Cases reported "Nephritis, Interstitial"

Filter by keywords:



Filtering documents. Please wait...

1/121. Acute renal failure in a patient with AIDS: histoplasmosis-induced granulomatous interstitial nephritis.

    Although the most frequent cause of acute renal failure (ARF) in patients with AIDS is acute tubular necrosis (ATN) secondary to ischemic renal injury from septicemia, a spectrum of causes may result in ARF in these patients. We report a patient with AIDS who developed ARF and was found to have granulomatous interstitial nephritis as a result of disseminated histoplasmosis. histoplasma capsulatum was seen in the interstitium of the kidney on renal biopsy. The patient was treated with amphotericin b and itraconazole. Although he continues to require hemodialysis 3 months after his initial presentation, his other presenting symptoms have resolved with antifungal therapy. We also discuss the literature on disseminated histoplasmosis and renal failure.
- - - - - - - - - -
ranking = 1
keywords = kidney
(Clic here for more details about this article)

2/121. Granulomatous interstitial nephritis in extrapulmonary sarcoidosis.

    sarcoidosis is a multisystem disorder in which the lungs or intrathoracic lymph nodes are involved in more than 90% of patients with the disease. It occasionally involves kidneys most commonly due to disordered calcium metabolism. Granulomatous interstitial nephritis is a distinct renal pathology in sarcoidosis. Renal dysfunction due to granulomatous interstitial nephritis is rare. We recently encountered a sarcoidosis patient without hypercalcemia and any evidence of pulmonary involvement which is distinctly unusual.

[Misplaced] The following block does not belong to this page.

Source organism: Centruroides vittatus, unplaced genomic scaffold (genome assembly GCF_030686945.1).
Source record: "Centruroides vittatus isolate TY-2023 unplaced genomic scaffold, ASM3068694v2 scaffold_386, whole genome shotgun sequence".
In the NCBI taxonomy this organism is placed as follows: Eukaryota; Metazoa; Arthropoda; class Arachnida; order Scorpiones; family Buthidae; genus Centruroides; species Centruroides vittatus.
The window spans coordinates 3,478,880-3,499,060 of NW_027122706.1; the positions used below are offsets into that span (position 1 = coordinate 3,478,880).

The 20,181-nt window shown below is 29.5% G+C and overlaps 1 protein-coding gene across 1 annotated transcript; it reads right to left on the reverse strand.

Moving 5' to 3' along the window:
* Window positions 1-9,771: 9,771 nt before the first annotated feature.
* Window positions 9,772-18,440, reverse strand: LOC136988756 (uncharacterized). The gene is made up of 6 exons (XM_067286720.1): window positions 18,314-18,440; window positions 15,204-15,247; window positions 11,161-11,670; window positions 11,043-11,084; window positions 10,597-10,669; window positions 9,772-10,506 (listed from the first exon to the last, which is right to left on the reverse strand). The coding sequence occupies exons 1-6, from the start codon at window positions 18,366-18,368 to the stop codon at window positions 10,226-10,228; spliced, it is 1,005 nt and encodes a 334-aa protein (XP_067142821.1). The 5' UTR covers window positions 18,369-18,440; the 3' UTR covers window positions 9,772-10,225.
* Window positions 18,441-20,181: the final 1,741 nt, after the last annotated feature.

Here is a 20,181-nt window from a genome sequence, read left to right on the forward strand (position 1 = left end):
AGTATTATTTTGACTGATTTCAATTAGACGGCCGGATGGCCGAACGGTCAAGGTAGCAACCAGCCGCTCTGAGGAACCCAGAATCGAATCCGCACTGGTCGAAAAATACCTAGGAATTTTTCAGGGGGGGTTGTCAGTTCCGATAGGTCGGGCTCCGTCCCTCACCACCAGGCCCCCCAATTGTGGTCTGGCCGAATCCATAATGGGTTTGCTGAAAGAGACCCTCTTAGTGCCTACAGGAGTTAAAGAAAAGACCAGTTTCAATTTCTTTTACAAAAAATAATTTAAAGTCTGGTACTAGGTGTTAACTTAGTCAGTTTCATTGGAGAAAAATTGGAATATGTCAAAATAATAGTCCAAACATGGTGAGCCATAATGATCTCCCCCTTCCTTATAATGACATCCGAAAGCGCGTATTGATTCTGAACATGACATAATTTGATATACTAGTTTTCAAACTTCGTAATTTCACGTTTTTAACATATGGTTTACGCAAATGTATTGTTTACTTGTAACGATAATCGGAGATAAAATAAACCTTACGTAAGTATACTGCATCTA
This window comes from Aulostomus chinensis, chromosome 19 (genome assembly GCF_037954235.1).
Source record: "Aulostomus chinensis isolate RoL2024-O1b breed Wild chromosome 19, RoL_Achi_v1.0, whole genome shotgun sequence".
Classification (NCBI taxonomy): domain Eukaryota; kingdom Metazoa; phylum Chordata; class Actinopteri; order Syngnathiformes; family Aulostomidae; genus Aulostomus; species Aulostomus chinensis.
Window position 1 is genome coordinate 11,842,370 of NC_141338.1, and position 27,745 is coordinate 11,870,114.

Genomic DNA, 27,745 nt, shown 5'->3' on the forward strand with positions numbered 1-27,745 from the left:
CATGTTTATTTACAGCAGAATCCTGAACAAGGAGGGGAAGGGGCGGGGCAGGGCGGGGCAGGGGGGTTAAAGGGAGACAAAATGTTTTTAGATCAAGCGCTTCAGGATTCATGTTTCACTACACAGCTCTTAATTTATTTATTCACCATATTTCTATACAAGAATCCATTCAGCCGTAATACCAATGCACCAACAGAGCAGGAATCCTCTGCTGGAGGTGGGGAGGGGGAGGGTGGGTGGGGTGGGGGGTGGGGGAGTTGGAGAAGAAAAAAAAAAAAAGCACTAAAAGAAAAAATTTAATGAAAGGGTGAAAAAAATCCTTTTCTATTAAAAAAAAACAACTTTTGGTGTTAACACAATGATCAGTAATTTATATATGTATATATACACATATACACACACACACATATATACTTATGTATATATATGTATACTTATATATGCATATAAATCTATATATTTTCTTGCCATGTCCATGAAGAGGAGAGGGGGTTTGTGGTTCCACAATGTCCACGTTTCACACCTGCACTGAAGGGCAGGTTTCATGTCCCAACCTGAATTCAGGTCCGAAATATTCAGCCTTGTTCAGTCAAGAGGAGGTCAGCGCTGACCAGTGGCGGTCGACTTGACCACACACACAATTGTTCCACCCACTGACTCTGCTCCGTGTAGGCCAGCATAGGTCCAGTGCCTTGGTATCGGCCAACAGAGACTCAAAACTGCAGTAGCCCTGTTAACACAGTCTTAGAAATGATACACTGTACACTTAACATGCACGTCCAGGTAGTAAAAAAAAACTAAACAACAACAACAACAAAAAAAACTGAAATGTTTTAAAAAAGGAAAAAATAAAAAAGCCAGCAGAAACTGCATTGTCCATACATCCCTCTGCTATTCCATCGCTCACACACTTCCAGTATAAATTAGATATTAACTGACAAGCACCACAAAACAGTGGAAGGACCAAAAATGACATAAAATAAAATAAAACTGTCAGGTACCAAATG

- - - - - - - - - -
ranking = 1
keywords = kidney
(Clic here for more details about this article)

3/121. Chronic interstitial nephritis due to 5-aminosalicylic acid.

    Nephrotoxicity has recently been reported with the use of 5-aminosalicylic acid (5-ASA) which has structural similarities to phenacetin and aspirin. The present paper describes 2 cases of interstitial nephritis and 1 case of end-stage failure associated with 5-ASA treatment. The first patient presented with severe renal failure which was partially reversed with 5-ASA discontinuation and steroid therapy. The second had severe renal failure (serum creatinine 469 mmol/l) but renal function stabilized with 5-ASA withdrawal. The third patient had end-stage renal failure and underwent hemodialysis and a successful kidney transplant.
- - - - - - - - - -
ranking = 1
keywords = kidney
(Clic here for more details about this article)

4/121. Massive T wave changes following a combined kidney and liver transplant in a young female with cirrhosis.

    We report the case of a young female with PSC-associated cirrhosis and chronic renal failure who developed clinical and electrocardiographic signs consistent with acute myocardial infarction after a combined kidney and liver transplant. Cardiac investigations at that time were negative and she is currently asymptomatic one year post-transplant with resolution of most of her ECG abnormalities. Although the cause of her symptoms and ECG abnormalities is not immediately apparent, this case illustrates the difficulties in interpreting abnormal cardiac investigations in transplanted patients with liver cirrhosis who may have a background of subclinical cardiac disease.
- - - - - - - - - -
ranking = 5
keywords = kidney
(Clic here for more details about this article)